THE OLD SCHOOL RUN
Toyota’s staple SUV sticks with a petrol V6 AT A GLANCE
School drop-offs can often look like a Toyota dealer’s forecourt, given the vast number of Kluger seven-seat SUVs lining up outside the gates. Toyota keeps its family favourite simple. Three grades, 2WD or AWD and 3.5litre V6 and auto gearbox only — no diesel, no manual, take it or leave it.
Our family of four hops aboard the entrylevel GX AWD to see how this jumbo stalwart handles the daily grind.
IAIN: These Klugers are mighty things but they look sleek and modern.
JULES: Imposing more like. That grille looks like an aggressive Mack truck’s.
IAIN: It’s built in the US and the Yanks like their SUVs loud and proud. You can’t fault Kluger’s Aussie sales though; we consistently buy more than
1000 a month.
JULES: Toyota’s reputation for reliability must be a factor. That’s hugely important for families and I know plenty of parents who are in the Kluger clan.
IAIN: Most large SUVs make use of four-cylinder turbo diesels but the Kluger’s an old-school V6 petrolonly kinda guy. Toyota does a cracking four-cylinder diesel in its Prado and HiLux.
JULES: Our GX AWD costs $47,990 drive-away. That’s a lot for entrylevel. What are its rivals?
IAIN: Seven-seater petrols include the Hyundai Santa Fe, Kia Sorento, Mazda CX-9, Nissan Pathfinder and Skoda Kodiaq. Most of those can be had with a less thirsty diesel and typically more features for the Kluger’s price.
THE LIVING SPACE
JULES: May I politely say it feels typically Toyota inside?
IAIN: By that do you mean well built, unfussy, practical but lacking any razzle-dazzle?
JULES: Nailed it. It’s all user-friendly but if Toyota has a maverick design genius brimming with panache, he was off sick on Kluger cabin design week.
IAIN: This is the entry-level, remember, and that means cloth seats, no keyless start and a 6.1-inch screen. There is an eight-incher in higher grades, which are a whopping $10K (GXL) or $20K (Grande) more than ours.
JULES: Cloth seats they may be but they’re sink-in comfy. The screen looks tiny. Plus it’s so far away I have to lean out of my seat to use it.
IAIN: How good’s the storage though? There’s a smart shelf running the width of the lower dashboard, which is ideal to sling in phones, tablets, papers and snacks.
JULES: Giant cup holders and the centre console storage is a monster. Fill that with water and you’d have a hot tub in your car.
IAIN: The driving position is so elevated I’m up there with the truck drivers.
JULES: Great vision and it’s a lovely cruiser too. On motorways it purrs along with barely any engine noise and absorbs bumps effortlessly. IAIN: Radar cruise control makes highways a pleasure. The lack of in-built satnav or Apple CarPlay/Android Auto makes the infotainment, especially with that tiddly screen, seem very last generation.
JULES: The boot’s a whopper. The two rear seats are easy to fold up or down with the pull of a handle, leaving massive load space.
IAIN: This bottom grade misses out on an auto tailgate though, something these big SUVs really benefit from. JULES: For such a big car, it’s easy to park and manoeuvre. The steering is so light. Rear park sensors are great but that small screen means it’s hard to use the reverse camera clearly. IAIN: It has a foot rather than hand brake too. That’s something that should have died with 1980s SUVs.
JULES: Safety is excellent. Airbags for all rows of seats and lane departure warning are good but I’d like a blind spot monitor.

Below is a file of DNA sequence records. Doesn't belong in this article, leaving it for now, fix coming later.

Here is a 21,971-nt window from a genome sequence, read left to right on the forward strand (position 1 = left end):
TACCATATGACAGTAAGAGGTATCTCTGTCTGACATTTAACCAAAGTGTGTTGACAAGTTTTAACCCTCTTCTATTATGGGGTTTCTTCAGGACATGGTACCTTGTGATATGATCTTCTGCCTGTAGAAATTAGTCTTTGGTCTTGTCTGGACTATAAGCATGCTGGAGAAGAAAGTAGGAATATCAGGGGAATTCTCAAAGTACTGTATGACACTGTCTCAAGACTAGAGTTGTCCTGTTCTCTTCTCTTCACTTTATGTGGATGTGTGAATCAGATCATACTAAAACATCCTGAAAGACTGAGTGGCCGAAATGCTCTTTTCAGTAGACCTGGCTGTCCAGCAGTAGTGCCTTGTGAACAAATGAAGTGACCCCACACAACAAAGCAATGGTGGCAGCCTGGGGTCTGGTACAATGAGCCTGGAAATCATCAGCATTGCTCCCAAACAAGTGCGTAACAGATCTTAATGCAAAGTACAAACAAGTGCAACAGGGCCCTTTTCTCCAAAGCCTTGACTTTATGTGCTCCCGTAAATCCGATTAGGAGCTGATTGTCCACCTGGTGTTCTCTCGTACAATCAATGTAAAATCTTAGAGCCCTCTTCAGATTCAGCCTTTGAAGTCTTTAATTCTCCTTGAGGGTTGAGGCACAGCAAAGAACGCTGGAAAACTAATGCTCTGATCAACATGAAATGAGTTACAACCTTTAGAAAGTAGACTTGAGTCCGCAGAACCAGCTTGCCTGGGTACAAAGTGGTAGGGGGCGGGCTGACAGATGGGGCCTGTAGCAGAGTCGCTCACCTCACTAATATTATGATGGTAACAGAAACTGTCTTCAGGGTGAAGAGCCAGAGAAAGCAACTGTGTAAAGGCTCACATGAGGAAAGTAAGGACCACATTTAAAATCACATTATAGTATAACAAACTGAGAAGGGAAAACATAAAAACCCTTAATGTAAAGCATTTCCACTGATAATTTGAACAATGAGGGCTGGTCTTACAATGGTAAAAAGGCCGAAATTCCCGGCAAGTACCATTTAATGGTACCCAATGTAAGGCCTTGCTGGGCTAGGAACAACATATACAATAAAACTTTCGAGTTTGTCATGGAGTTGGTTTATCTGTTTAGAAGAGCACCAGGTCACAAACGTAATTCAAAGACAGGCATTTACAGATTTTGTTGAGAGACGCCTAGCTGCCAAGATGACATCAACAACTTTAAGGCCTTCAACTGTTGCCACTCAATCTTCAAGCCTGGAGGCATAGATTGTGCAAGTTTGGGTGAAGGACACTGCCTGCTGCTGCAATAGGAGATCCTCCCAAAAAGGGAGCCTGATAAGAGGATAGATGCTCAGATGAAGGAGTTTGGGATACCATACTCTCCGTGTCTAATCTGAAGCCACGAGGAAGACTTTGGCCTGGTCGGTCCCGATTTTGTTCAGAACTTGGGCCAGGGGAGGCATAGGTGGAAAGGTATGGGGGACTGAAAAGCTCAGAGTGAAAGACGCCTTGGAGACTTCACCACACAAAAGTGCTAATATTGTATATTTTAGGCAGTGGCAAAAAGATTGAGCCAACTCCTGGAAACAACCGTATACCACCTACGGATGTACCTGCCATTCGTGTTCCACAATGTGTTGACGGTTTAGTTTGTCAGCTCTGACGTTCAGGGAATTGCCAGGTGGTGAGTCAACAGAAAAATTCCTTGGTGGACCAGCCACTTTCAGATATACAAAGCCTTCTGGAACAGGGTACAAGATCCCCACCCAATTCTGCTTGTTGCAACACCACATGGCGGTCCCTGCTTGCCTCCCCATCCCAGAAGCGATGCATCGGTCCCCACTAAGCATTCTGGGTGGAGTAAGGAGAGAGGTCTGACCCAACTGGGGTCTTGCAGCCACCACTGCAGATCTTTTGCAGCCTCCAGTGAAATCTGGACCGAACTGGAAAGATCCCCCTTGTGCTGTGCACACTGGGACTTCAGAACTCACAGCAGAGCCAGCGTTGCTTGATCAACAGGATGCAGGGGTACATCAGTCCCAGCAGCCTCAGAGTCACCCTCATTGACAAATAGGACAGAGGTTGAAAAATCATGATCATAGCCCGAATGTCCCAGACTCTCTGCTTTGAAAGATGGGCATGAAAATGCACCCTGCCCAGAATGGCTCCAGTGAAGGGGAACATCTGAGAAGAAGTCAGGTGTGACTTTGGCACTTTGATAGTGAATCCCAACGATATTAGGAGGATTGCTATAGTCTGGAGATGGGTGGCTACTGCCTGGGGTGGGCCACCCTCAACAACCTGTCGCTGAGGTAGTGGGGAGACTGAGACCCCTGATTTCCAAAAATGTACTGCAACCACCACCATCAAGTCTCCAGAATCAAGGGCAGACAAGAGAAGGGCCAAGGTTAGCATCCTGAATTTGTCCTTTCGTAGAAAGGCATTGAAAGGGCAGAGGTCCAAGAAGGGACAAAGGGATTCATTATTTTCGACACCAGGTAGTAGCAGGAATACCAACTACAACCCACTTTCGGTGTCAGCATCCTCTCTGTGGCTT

IAIN: You’re so high up surely you can see everything coming?
JULES: I can climb into the second row to do up the kids’ car seat harnesses, there’s so much space here.
IAIN: Plus the middle row slides forward to give more space to the third row — those seats are just tolerable for adults but ideal for kids.
JULES: Air vents for each row, cup holders everywhere and loads of space for kids’ bikes and sport gear. It’s hugely family friendly.
IAIN: I trust Toyota’s reliability but only a three-year/100,000km warranty is poor. That’s equalled or trumped by every rival.
JULES: Put me on a highway and I’d cruise for hours. Just avoid the corners, please.
IAIN: Twisty roads and fast changes of direction aren’t the Kluger’s forte. Sunday runs should be family touring, perhaps using the 2000kg towing ability to haul a boat behind.
JULES: It’s a quick SUV though. The V6 has ample shove.
IAIN: Great, isn’t it? Smooth for cruising but put your foot down and that 218kW does a great job of accelerating two tonnes of Toyota. We returned 9.7L/100km, not too bad for a petrol V6 of its capacity. It may roll in corners, the brakes lack much feel and the steering’s too light but the engine and eight-speed auto are well matched to this big car. $47,990 drive-away (not cheap)
5 stars, 7 airbags, AEB, reverse camera, pre-collision safety, alerts and active safety (good; needs blind spot monitor) 9.5L/100km (fair) 3 years/ 100,000km (poor), $1080 for 3 yrs (cheap; needs regular visits) Full-size (excellent) 3.5-litre V6, 218kW/ 350Nm (gutsy) 195L/529L (massive)
JULES: I don’t think we need the all-wheel drive though. You’d not take a Kluger over more than a dirt road so 2WD would be fine.
IAIN: Agreed. Get a Prado or Fortuner if you want a Toyota that can do proper adventuring. The Kluger’s home is the sealed stuff.
JULES: It’s surprisingly easy to drive and has lots of grunt and great family space — but the Kluger is a bit vanilla. If I can get a Mazda CX-9 or Hyundai Santa Fe for the same money with more goodies, I’d say no to the Toyota.
IAIN: The Kluger makes most sense as a 2WD for town use but it looks pricey next to the higher-specified rivals you mention. It’s too middle-of-the-road for me. I’d get a proper 4WD Toyota SUV for family off-road odysseys but there are more appealing car-like sevenseaters that I’d choose over the Kluger.
ONE CAR — TWO CRITICS